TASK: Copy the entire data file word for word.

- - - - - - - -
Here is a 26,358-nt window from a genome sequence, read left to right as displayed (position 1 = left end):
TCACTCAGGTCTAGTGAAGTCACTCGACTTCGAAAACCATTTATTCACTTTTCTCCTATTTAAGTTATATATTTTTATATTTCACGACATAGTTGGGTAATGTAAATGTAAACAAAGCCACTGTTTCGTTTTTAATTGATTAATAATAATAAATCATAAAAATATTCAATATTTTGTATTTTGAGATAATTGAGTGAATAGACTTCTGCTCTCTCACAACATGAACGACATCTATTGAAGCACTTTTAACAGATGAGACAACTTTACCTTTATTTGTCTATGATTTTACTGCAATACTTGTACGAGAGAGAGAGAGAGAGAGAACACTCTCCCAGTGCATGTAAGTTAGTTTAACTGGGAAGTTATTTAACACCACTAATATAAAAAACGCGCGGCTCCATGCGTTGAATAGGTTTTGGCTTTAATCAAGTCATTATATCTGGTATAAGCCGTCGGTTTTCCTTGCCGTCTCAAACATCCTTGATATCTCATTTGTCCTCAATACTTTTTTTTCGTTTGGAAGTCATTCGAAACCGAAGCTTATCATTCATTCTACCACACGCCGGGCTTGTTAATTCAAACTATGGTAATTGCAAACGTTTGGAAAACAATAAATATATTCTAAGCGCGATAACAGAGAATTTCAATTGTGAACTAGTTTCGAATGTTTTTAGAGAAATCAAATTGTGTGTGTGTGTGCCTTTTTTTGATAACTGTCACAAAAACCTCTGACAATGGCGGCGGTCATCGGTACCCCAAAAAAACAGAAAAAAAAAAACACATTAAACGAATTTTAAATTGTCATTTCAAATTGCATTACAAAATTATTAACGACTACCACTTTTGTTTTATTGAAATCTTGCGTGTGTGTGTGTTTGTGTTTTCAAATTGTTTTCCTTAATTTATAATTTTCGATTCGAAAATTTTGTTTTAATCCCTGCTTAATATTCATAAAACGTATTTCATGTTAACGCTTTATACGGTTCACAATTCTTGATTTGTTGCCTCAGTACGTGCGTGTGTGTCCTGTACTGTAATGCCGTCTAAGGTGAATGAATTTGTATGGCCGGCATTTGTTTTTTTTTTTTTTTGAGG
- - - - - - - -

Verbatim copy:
Here is a 26,358-nt window from a genome sequence, read left to right as displayed (position 1 = left end):
TCACTCAGGTCTAGTGAAGTCACTCGACTTCGAAAACCATTTATTCACTTTTCTCCTATTTAAGTTATATATTTTTATATTTCACGACATAGTTGGGTAATGTAAATGTAAACAAAGCCACTGTTTCGTTTTTAATTGATTAATAATAATAAATCATAAAAATATTCAATATTTTGTATTTTGAGATAATTGAGTGAATAGACTTCTGCTCTCTCACAACATGAACGACATCTATTGAAGCACTTTTAACAGATGAGACAACTTTACCTTTATTTGTCTATGATTTTACTGCAATACTTGTACGAGAGAGAGAGAGAGAGAGAACACTCTCCCAGTGCATGTAAGTTAGTTTAACTGGGAAGTTATTTAACACCACTAATATAAAAAACGCGCGGCTCCATGCGTTGAATAGGTTTTGGCTTTAATCAAGTCATTATATCTGGTATAAGCCGTCGGTTTTCCTTGCCGTCTCAAACATCCTTGATATCTCATTTGTCCTCAATACTTTTTTTTCGTTTGGAAGTCATTCGAAACCGAAGCTTATCATTCATTCTACCACACGCCGGGCTTGTTAATTCAAACTATGGTAATTGCAAACGTTTGGAAAACAATAAATATATTCTAAGCGCGATAACAGAGAATTTCAATTGTGAACTAGTTTCGAATGTTTTTAGAGAAATCAAATTGTGTGTGTGTGTGCCTTTTTTTGATAACTGTCACAAAAACCTCTGACAATGGCGGCGGTCATCGGTACCCCAAAAAAACAGAAAAAAAAAAACACATTAAACGAATTTTAAATTGTCATTTCAAATTGCATTACAAAATTATTAACGACTACCACTTTTGTTTTATTGAAATCTTGCGTGTGTGTGTGTTTGTGTTTTCAAATTGTTTTCCTTAATTTATAATTTTCGATTCGAAAATTTTGTTTTAATCCCTGCTTAATATTCATAAAACGTATTTCATGTTAACGCTTTATACGGTTCACAATTCTTGATTTGTTGCCTCAGTACGTGCGTGTGTGTCCTGTACTGTAATGCCGTCTAAGGTGAATGAATTTGTATGGCCGGCATTTGTTTTTTTTTTTTTTTGAGG